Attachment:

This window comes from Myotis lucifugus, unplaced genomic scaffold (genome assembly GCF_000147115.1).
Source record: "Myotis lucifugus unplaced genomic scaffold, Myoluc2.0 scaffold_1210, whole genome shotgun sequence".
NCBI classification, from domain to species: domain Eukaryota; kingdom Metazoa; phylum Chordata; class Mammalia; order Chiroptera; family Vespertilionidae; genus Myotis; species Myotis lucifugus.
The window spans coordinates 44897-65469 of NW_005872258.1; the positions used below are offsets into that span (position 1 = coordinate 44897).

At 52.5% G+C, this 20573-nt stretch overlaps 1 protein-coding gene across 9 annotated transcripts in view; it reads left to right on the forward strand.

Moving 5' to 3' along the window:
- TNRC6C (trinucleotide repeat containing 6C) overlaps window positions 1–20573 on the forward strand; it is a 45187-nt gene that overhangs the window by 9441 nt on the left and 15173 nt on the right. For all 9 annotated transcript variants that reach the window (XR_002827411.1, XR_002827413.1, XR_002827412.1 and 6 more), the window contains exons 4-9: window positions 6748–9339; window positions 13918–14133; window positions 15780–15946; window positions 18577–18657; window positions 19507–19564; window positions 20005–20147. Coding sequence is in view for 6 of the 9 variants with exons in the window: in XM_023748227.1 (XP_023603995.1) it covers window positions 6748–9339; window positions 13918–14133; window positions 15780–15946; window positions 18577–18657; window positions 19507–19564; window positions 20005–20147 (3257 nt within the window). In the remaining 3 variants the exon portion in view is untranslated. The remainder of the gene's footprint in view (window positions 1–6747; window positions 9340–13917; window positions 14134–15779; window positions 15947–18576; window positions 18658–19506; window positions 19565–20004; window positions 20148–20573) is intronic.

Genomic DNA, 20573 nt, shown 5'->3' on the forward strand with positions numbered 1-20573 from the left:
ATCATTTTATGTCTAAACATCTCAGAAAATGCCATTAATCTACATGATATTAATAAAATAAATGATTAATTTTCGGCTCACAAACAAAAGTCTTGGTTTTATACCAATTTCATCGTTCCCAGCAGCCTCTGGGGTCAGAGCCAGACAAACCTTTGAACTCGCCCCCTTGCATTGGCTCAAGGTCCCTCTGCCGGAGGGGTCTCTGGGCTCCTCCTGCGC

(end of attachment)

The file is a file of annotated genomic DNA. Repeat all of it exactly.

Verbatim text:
This window comes from Myotis lucifugus, unplaced genomic scaffold (genome assembly GCF_000147115.1).
Source record: "Myotis lucifugus unplaced genomic scaffold, Myoluc2.0 scaffold_1210, whole genome shotgun sequence".
NCBI classification, from domain to species: domain Eukaryota; kingdom Metazoa; phylum Chordata; class Mammalia; order Chiroptera; family Vespertilionidae; genus Myotis; species Myotis lucifugus.
The window spans coordinates 44897-65469 of NW_005872258.1; the positions used below are offsets into that span (position 1 = coordinate 44897).

At 52.5% G+C, this 20573-nt stretch overlaps 1 protein-coding gene across 9 annotated transcripts in view; it reads left to right on the forward strand.

Moving 5' to 3' along the window:
- TNRC6C (trinucleotide repeat containing 6C) overlaps window positions 1–20573 on the forward strand; it is a 45187-nt gene that overhangs the window by 9441 nt on the left and 15173 nt on the right. For all 9 annotated transcript variants that reach the window (XR_002827411.1, XR_002827413.1, XR_002827412.1 and 6 more), the window contains exons 4-9: window positions 6748–9339; window positions 13918–14133; window positions 15780–15946; window positions 18577–18657; window positions 19507–19564; window positions 20005–20147. Coding sequence is in view for 6 of the 9 variants with exons in the window: in XM_023748227.1 (XP_023603995.1) it covers window positions 6748–9339; window positions 13918–14133; window positions 15780–15946; window positions 18577–18657; window positions 19507–19564; window positions 20005–20147 (3257 nt within the window). In the remaining 3 variants the exon portion in view is untranslated. The remainder of the gene's footprint in view (window positions 1–6747; window positions 9340–13917; window positions 14134–15779; window positions 15947–18576; window positions 18658–19506; window positions 19565–20004; window positions 20148–20573) is intronic.

Genomic DNA, 20573 nt, shown 5'->3' on the forward strand with positions numbered 1-20573 from the left:
ATCATTTTATGTCTAAACATCTCAGAAAATGCCATTAATCTACATGATATTAATAAAATAAATGATTAATTTTCGGCTCACAAACAAAAGTCTTGGTTTTATACCAATTTCATCGTTCCCAGCAGCCTCTGGGGTCAGAGCCAGACAAACCTTTGAACTCGCCCCCTTGCATTGGCTCAAGGTCCCTCTGCCGGAGGGGTCTCTGGGCTCCTCCTGCGC